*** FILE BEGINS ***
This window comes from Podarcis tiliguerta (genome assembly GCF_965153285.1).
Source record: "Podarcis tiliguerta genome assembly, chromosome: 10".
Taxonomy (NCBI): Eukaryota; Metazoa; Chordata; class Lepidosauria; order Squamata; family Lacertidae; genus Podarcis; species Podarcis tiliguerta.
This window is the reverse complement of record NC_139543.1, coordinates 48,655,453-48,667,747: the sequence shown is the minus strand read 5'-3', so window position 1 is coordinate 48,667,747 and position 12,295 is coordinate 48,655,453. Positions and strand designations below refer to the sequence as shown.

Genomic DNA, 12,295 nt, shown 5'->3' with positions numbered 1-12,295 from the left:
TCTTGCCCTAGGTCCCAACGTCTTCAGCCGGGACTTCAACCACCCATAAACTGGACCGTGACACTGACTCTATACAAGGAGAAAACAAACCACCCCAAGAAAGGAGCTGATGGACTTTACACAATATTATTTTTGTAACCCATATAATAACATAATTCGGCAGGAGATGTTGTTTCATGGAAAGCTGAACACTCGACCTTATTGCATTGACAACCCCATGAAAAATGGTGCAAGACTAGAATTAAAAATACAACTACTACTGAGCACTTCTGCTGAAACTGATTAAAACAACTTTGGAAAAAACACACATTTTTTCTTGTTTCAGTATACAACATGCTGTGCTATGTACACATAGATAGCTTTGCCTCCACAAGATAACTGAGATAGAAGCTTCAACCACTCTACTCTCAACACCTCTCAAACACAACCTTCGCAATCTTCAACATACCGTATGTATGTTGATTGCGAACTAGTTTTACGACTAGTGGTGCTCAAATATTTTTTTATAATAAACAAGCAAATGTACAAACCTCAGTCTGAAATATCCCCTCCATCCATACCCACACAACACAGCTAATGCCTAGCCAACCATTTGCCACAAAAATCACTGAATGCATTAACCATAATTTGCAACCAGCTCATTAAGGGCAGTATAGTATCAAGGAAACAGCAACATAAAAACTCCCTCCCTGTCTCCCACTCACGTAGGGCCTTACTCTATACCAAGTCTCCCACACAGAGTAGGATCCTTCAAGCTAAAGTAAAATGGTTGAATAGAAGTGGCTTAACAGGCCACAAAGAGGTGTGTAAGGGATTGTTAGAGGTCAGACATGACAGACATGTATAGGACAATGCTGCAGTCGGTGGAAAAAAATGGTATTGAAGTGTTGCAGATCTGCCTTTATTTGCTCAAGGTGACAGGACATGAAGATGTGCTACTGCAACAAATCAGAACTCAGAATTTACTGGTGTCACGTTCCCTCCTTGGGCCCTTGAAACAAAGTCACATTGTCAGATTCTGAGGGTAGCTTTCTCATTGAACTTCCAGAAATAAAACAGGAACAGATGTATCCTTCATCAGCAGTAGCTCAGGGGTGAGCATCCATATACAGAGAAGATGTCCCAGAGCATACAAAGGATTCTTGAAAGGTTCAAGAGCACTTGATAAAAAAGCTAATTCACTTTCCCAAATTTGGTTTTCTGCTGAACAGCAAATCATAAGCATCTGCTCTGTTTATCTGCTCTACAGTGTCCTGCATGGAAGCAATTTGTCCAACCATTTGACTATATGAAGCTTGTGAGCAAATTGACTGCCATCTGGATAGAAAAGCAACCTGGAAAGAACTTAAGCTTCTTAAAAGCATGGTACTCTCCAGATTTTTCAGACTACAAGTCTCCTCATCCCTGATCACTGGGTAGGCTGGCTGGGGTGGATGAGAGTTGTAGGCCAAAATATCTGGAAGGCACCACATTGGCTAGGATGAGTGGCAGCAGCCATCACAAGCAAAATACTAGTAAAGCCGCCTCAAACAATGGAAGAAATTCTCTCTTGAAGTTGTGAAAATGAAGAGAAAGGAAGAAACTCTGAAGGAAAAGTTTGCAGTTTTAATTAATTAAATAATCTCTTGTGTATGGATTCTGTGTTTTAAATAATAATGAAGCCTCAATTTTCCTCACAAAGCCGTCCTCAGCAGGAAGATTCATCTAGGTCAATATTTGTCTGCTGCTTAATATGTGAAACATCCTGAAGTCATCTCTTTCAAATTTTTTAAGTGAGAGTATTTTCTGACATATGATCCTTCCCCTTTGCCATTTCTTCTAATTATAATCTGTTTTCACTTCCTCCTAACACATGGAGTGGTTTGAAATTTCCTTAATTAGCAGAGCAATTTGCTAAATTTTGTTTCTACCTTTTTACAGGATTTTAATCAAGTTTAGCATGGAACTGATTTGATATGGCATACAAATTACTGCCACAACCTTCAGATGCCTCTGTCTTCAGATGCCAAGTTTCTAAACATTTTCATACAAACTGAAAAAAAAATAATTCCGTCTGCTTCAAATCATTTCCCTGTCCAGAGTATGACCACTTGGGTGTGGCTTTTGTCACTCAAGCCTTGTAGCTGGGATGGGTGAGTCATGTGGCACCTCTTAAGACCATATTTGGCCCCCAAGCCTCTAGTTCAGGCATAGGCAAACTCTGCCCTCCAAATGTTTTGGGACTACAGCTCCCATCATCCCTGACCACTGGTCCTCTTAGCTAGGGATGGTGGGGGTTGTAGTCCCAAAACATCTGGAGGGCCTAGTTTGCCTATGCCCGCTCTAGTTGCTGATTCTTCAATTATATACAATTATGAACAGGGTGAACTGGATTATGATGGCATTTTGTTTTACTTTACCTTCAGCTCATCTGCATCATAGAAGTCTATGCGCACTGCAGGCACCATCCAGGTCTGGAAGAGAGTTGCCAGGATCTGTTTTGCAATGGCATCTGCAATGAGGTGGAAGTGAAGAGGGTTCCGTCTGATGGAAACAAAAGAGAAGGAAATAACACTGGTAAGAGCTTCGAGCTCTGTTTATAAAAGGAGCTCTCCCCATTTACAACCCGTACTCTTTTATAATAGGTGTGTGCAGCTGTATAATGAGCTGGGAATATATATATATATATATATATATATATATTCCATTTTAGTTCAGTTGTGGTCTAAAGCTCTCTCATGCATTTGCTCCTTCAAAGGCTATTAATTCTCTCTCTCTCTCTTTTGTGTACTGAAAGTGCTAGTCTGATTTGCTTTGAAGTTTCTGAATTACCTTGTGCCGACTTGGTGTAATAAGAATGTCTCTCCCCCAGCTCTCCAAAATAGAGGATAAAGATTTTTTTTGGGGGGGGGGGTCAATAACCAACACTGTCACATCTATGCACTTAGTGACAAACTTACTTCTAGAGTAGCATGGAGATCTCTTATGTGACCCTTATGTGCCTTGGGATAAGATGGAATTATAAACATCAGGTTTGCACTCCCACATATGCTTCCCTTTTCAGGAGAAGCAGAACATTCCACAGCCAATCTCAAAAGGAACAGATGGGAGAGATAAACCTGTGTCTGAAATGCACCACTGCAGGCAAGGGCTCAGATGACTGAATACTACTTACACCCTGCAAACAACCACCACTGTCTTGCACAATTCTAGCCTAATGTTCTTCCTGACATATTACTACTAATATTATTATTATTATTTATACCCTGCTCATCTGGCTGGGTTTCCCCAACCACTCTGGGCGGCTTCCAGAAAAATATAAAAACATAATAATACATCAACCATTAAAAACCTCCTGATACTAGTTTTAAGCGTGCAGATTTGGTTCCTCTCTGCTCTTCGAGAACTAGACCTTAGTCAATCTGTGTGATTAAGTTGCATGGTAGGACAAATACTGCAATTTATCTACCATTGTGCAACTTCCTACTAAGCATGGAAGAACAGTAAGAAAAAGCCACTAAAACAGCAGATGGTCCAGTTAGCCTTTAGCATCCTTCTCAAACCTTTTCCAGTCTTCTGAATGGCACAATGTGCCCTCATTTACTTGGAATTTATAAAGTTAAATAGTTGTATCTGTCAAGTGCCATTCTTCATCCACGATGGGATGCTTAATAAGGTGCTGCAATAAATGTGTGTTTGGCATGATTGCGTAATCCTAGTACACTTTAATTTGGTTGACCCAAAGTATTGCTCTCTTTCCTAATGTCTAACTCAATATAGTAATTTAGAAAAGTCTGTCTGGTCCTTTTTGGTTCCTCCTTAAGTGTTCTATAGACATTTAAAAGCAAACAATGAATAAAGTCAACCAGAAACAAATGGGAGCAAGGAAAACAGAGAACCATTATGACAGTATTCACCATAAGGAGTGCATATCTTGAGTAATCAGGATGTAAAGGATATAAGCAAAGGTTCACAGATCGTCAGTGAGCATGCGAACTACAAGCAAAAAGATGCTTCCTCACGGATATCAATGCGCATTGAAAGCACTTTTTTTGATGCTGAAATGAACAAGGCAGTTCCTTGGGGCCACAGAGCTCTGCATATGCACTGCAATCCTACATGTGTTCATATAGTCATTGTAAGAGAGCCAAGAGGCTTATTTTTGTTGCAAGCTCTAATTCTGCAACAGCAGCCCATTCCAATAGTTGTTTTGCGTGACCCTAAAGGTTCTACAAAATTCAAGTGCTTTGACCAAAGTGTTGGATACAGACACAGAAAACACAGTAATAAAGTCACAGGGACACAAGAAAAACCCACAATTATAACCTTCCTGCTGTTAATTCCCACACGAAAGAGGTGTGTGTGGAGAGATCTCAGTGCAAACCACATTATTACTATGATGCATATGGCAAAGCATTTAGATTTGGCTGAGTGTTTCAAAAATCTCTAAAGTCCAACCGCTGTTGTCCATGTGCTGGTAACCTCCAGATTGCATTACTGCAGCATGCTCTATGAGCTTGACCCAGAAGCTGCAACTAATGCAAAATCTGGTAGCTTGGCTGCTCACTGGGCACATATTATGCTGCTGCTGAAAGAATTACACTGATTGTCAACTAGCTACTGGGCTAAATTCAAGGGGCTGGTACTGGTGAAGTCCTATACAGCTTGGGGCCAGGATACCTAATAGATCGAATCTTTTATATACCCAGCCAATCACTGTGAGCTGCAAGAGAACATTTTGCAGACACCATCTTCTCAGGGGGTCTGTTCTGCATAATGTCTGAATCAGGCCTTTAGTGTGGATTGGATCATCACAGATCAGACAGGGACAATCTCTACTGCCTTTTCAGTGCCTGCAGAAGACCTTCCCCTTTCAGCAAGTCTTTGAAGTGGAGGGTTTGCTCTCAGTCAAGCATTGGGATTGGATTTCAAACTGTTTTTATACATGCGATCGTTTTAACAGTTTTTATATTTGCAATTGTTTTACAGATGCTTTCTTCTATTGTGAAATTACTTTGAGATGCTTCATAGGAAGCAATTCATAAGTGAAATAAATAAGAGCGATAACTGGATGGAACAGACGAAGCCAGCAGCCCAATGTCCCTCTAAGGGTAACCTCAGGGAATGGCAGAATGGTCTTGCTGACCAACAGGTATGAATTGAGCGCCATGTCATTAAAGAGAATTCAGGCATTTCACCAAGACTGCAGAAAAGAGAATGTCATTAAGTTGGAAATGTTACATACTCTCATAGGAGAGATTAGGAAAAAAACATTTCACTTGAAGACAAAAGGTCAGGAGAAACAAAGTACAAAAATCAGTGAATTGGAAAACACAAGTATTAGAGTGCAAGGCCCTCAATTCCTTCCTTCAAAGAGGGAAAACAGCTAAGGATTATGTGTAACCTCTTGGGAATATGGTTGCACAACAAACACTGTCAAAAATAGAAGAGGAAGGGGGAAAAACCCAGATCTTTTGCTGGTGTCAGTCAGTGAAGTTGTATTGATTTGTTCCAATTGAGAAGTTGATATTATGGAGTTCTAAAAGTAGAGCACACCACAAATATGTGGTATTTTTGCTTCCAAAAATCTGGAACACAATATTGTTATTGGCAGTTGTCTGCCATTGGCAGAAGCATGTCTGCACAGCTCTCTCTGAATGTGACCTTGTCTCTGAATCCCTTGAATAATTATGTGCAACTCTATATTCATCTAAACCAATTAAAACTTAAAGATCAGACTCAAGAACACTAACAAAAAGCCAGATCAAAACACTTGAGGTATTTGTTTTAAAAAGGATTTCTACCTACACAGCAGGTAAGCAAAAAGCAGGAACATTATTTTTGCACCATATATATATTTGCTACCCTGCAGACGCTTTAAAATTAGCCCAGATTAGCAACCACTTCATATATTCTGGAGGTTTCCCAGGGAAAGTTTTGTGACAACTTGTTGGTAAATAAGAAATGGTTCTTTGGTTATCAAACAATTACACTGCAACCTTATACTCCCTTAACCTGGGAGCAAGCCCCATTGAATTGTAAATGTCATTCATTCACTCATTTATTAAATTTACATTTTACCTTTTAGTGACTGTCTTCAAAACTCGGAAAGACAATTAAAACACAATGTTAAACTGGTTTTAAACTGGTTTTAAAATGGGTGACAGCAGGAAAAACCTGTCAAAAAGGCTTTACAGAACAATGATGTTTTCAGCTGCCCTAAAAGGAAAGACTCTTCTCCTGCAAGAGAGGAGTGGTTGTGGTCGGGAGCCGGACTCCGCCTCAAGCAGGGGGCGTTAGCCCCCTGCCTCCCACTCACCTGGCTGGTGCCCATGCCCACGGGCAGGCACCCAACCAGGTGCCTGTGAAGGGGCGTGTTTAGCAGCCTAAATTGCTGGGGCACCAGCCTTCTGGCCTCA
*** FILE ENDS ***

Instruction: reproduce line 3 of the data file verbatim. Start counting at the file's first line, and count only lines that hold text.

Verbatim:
Taxonomy (NCBI): Eukaryota; Metazoa; Chordata; class Lepidosauria; order Squamata; family Lacertidae; genus Podarcis; species Podarcis tiliguerta.